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The Basics of Newborn Sleep

Updated: Mar 2


The newborn period, or 4th trimester as it is often called, can be a tricky one to navigate. Mom is often recovering. Siblings, if there are any, are trying to adjust. And your partner is searching for ways to help out the best way they can. Your newborn has just moved out of her comfy womb and is expected to exist in an entirely different and stimulating world. No wonder efforts to soothe can be tricky and to add to the mix, sleep is all over the place. So, I wanted to list just a few basics of newborn sleep that can hopefully offer you some perspective and insight.

1. Establish a feeding routine. Without a feeding routine in place, we can’t expect a newborn to sleep well. Most new parents set up a “feed on demand” approach during the first few weeks of life. But, once baby is around 3-4 weeks and has established a healthy weight, many parents move into a more scheduled feeding option while also allowing flexibility based on baby’s cues. At this point, it is typical to feed every 2-3 hours during the day and around 3-4 hours in the night. Of course, following baby’s lead on this and getting your doctor’s approval is key! And after the first few weeks, many parents benefit from an Eat, Play, Sleep routine so that every feeding isn’t directly related to sleep.


2. Be realistic about your expectations. Let’s face it, a newborn’s sleep is extremely disorganized. They sleep A LOT, and their naps are short. Wake times are brief. It’s unrealistic to expect anything more at this early stage of life. On top of everything else, some newborns begin to have day/night confusion. Parents sometimes think they should keep baby up longer in the day to combat this issue but respecting your newborn’s wake windows (as short as 45 minutes and basically the time it takes to nurse and change her diaper) is crucial. And going outside or sitting by a bright window during those wake times will work wonders to reverse the confusion.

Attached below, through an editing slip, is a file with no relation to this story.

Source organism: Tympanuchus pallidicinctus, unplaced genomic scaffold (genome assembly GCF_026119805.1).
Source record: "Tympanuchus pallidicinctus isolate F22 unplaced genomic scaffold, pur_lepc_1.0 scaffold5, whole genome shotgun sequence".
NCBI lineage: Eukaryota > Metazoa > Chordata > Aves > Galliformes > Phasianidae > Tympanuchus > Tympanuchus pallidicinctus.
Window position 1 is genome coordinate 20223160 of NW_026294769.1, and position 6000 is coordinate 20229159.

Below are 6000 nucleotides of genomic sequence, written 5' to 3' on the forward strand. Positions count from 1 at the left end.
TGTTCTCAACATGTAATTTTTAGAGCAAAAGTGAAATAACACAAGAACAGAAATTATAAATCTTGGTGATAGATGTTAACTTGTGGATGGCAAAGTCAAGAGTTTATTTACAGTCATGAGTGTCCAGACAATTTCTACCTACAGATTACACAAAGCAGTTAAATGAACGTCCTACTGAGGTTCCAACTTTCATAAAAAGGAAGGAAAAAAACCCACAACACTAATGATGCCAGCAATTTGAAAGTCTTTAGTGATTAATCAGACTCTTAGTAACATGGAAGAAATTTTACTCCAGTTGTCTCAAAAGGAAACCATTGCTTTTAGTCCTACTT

3. Set up a safe sleep environment. A bare crib or bassinet fitted with a secure sheet, a tight swaddle, blackout curtains, and a sound machine with a constant white noise will get the job done. But don’t feel guilty about holding your baby for daytime sleep during the first few weeks of life. These are some of the most precious times for bonding. Do, however, consider giving baby a chance to nap one or two times a day in her crib or bassinet. If baby begins to fuss when placed in the bassinet, try to soothe her with a pacifier if you are using one or a side to side gentle sway while leaving her down. It is important to give her an opportunity in those sleep spaces so that she will be set up for success down the road. Obviously, baby is too young to self-soothe but you can practice giving her opportunities, and if it’s too much for you or her, pick her up and try again at another nap time.


The newborn period can certainly be difficult since there are no real predictable sleep patterns. But, by remembering these three basics and combining them with appropriate soothing techniques, you will be on your way to building a healthy little sleeper! And if you need some help or extra info, my new/expectant mom package might be a perfect fit!

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